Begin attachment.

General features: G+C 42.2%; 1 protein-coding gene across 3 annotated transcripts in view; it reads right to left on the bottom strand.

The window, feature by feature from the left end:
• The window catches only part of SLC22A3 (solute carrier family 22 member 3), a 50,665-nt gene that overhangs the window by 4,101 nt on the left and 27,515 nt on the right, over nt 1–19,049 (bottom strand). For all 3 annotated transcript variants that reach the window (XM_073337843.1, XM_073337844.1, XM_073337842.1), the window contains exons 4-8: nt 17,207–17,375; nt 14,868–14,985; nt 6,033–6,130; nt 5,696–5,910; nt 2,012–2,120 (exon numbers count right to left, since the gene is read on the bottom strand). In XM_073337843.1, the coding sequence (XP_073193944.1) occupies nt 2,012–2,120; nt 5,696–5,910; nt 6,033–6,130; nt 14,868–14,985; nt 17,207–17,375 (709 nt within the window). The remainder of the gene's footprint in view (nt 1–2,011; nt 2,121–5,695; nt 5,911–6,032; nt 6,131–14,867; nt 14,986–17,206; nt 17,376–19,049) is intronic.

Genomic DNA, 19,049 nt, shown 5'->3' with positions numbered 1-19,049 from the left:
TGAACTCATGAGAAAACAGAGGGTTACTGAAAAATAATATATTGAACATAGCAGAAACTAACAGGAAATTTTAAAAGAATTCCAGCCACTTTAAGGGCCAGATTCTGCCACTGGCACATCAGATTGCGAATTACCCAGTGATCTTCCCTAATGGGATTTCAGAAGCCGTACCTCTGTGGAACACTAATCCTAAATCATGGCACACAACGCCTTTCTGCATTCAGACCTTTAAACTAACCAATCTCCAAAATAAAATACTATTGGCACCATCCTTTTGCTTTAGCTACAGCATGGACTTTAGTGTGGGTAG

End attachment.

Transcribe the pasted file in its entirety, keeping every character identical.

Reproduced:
General features: G+C 42.2%; 1 protein-coding gene across 3 annotated transcripts in view; it reads right to left on the bottom strand.

The window, feature by feature from the left end:
• The window catches only part of SLC22A3 (solute carrier family 22 member 3), a 50,665-nt gene that overhangs the window by 4,101 nt on the left and 27,515 nt on the right, over nt 1–19,049 (bottom strand). For all 3 annotated transcript variants that reach the window (XM_073337843.1, XM_073337844.1, XM_073337842.1), the window contains exons 4-8: nt 17,207–17,375; nt 14,868–14,985; nt 6,033–6,130; nt 5,696–5,910; nt 2,012–2,120 (exon numbers count right to left, since the gene is read on the bottom strand). In XM_073337843.1, the coding sequence (XP_073193944.1) occupies nt 2,012–2,120; nt 5,696–5,910; nt 6,033–6,130; nt 14,868–14,985; nt 17,207–17,375 (709 nt within the window). The remainder of the gene's footprint in view (nt 1–2,011; nt 2,121–5,695; nt 5,911–6,032; nt 6,131–14,867; nt 14,986–17,206; nt 17,376–19,049) is intronic.

Genomic DNA, 19,049 nt, shown 5'->3' with positions numbered 1-19,049 from the left:
TGAACTCATGAGAAAACAGAGGGTTACTGAAAAATAATATATTGAACATAGCAGAAACTAACAGGAAATTTTAAAAGAATTCCAGCCACTTTAAGGGCCAGATTCTGCCACTGGCACATCAGATTGCGAATTACCCAGTGATCTTCCCTAATGGGATTTCAGAAGCCGTACCTCTGTGGAACACTAATCCTAAATCATGGCACACAACGCCTTTCTGCATTCAGACCTTTAAACTAACCAATCTCCAAAATAAAATACTATTGGCACCATCCTTTTGCTTTAGCTACAGCATGGACTTTAGTGTGGGTAG